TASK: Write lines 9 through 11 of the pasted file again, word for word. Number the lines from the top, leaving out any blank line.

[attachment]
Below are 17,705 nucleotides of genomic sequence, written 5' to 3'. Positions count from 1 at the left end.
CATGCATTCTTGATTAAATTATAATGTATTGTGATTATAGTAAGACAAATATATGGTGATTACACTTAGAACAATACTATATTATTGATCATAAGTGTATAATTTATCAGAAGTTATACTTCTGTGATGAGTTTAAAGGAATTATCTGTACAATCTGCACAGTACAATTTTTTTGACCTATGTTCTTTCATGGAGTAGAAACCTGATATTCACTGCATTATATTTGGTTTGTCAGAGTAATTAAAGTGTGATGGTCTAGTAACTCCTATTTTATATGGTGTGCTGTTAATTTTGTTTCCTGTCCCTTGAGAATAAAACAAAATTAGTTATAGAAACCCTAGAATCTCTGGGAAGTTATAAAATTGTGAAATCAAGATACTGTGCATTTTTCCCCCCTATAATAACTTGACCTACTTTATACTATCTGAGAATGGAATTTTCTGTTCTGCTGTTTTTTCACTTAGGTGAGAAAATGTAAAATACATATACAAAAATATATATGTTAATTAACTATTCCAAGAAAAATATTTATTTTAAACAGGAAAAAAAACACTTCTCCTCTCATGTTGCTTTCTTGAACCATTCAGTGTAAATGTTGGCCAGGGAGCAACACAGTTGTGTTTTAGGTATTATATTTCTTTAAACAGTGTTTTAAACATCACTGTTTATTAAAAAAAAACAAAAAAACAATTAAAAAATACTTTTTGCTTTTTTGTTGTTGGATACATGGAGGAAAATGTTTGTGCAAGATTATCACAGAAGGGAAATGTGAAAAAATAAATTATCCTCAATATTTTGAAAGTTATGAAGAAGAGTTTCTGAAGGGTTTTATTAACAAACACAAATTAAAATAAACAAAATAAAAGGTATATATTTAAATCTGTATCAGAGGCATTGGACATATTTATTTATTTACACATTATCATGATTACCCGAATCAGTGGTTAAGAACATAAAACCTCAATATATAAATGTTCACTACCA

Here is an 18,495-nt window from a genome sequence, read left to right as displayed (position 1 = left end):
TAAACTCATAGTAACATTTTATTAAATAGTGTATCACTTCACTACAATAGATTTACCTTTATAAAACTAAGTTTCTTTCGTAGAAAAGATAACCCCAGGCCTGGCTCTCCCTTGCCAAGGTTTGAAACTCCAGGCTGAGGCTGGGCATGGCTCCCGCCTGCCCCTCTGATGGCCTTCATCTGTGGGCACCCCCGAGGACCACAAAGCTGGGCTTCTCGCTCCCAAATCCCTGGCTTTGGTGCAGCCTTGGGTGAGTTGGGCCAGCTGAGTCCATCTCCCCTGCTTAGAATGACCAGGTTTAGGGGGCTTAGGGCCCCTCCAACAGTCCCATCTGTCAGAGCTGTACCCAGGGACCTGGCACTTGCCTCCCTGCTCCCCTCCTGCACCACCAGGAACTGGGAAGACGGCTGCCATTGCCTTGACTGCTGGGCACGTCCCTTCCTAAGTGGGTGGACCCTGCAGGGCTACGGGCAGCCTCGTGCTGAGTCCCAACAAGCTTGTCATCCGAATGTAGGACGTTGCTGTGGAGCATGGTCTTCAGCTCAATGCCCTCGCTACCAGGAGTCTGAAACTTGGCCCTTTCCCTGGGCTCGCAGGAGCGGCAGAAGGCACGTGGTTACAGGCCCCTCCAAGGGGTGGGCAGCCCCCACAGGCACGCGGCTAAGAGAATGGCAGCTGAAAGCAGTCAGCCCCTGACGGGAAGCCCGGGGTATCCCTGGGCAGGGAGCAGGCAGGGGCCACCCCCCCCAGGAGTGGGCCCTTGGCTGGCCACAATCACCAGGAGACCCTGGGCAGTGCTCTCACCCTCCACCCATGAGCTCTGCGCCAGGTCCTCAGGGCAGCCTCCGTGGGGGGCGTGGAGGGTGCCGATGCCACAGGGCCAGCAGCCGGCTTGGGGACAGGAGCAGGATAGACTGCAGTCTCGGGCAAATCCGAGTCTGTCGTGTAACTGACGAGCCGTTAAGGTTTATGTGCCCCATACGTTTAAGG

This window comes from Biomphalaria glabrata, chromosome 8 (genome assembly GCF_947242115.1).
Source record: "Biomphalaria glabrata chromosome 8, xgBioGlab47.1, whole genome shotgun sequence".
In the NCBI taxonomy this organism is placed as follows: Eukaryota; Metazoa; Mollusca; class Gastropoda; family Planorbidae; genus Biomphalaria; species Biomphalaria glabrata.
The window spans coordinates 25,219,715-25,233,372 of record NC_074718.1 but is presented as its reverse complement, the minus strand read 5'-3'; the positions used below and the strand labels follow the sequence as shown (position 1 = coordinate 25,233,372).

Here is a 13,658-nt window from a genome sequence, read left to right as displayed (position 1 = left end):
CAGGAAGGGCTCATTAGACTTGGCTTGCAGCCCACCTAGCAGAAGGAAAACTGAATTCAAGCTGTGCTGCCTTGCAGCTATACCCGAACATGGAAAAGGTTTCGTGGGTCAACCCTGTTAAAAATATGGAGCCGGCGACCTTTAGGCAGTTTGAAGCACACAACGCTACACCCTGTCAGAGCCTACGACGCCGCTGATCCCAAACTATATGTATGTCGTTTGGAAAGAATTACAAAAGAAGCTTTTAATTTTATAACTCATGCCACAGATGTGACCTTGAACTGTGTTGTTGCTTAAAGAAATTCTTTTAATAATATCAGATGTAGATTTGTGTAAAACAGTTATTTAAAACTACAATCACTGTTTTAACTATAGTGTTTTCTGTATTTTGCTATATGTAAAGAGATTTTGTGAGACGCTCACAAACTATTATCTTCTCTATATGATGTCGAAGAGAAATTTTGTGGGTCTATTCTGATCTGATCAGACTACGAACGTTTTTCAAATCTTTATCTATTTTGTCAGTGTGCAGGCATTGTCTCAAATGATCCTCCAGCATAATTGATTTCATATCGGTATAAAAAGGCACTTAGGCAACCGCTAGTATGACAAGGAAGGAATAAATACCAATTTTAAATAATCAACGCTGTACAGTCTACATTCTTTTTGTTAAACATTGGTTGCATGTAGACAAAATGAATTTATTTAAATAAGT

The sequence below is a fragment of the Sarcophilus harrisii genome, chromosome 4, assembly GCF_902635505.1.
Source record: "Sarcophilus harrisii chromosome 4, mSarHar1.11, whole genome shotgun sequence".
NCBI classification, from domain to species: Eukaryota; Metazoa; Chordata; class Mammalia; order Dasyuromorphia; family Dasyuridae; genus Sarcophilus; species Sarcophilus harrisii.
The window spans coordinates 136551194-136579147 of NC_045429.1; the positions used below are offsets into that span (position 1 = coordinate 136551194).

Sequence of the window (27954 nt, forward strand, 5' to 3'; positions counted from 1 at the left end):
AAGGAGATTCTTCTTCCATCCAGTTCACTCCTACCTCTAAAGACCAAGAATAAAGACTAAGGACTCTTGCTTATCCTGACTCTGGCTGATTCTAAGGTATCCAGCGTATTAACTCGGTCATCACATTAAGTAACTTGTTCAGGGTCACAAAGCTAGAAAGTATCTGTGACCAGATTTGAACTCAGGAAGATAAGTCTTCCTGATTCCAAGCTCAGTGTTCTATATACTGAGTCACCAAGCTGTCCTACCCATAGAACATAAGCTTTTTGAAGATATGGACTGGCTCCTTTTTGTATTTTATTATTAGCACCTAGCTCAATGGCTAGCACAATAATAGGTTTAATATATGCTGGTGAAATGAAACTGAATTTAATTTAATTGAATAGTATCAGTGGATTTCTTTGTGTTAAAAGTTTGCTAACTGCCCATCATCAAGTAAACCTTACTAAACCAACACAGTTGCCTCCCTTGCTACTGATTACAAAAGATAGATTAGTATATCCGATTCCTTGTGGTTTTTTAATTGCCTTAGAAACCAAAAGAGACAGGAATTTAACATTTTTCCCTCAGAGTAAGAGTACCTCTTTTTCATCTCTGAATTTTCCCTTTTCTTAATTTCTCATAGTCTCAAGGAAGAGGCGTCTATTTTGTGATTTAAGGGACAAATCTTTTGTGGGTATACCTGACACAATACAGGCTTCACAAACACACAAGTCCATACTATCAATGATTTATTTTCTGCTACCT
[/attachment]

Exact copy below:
Here is a 13,658-nt window from a genome sequence, read left to right as displayed (position 1 = left end):
CAGGAAGGGCTCATTAGACTTGGCTTGCAGCCCACCTAGCAGAAGGAAAACTGAATTCAAGCTGTGCTGCCTTGCAGCTATACCCGAACATGGAAAAGGTTTCGTGGGTCAACCCTGTTAAAAATATGGAGCCGGCGACCTTTAGGCAGTTTGAAGCACACAACGCTACACCCTGTCAGAGCCTACGACGCCGCTGATCCCAAACTATATGTATGTCGTTTGGAAAGAATTACAAAAGAAGCTTTTAATTTTATAACTCATGCCACAGATGTGACCTTGAACTGTGTTGTTGCTTAAAGAAATTCTTTTAATAATATCAGATGTAGATTTGTGTAAAACAGTTATTTAAAACTACAATCACTGTTTTAACTATAGTGTTTTCTGTATTTTGCTATATGTAAAGAGATTTTGTGAGACGCTCACAAACTATTATCTTCTCTATATGATGTCGAAGAGAAATTTTGTGGGTCTATTCTGATCTGATCAGACTACGAACGTTTTTCAAATCTTTATCTATTTTGTCAGTGTGCAGGCATTGTCTCAAATGATCCTCCAGCATAATTGATTTCATATCGGTATAAAAAGGCACTTAGGCAACCGCTAGTATGACAAGGAAGGAATAAATACCAATTTTAAATAATCAACGCTGTACAGTCTACATTCTTTTTGTTAAACATTGGTTGCATGTAGACAAAATGAATTTATTTAAATAAGT

The sequence below is a fragment of the Sarcophilus harrisii genome, chromosome 4, assembly GCF_902635505.1.